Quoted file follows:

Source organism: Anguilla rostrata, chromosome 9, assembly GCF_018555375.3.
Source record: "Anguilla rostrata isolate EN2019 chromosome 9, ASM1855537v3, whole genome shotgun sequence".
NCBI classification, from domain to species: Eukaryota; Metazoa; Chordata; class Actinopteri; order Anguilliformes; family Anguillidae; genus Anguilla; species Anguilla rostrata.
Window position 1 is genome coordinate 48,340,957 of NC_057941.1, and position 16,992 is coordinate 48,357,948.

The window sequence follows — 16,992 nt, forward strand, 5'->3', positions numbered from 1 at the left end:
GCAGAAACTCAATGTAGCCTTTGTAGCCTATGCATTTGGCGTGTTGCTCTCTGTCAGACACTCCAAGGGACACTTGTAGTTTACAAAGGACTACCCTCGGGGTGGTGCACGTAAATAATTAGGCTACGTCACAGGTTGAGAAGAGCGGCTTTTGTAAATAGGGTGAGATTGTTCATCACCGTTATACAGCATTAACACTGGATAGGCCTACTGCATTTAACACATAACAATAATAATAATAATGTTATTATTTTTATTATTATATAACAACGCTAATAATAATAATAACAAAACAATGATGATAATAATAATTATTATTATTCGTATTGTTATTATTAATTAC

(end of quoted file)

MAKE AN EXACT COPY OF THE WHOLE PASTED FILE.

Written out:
Source organism: Anguilla rostrata, chromosome 9, assembly GCF_018555375.3.
Source record: "Anguilla rostrata isolate EN2019 chromosome 9, ASM1855537v3, whole genome shotgun sequence".
NCBI classification, from domain to species: Eukaryota; Metazoa; Chordata; class Actinopteri; order Anguilliformes; family Anguillidae; genus Anguilla; species Anguilla rostrata.
Window position 1 is genome coordinate 48,340,957 of NC_057941.1, and position 16,992 is coordinate 48,357,948.

The window sequence follows — 16,992 nt, forward strand, 5'->3', positions numbered from 1 at the left end:
GCAGAAACTCAATGTAGCCTTTGTAGCCTATGCATTTGGCGTGTTGCTCTCTGTCAGACACTCCAAGGGACACTTGTAGTTTACAAAGGACTACCCTCGGGGTGGTGCACGTAAATAATTAGGCTACGTCACAGGTTGAGAAGAGCGGCTTTTGTAAATAGGGTGAGATTGTTCATCACCGTTATACAGCATTAACACTGGATAGGCCTACTGCATTTAACACATAACAATAATAATAATAATGTTATTATTTTTATTATTATATAACAACGCTAATAATAATAATAACAAAACAATGATGATAATAATAATTATTATTATTCGTATTGTTATTATTAATTAC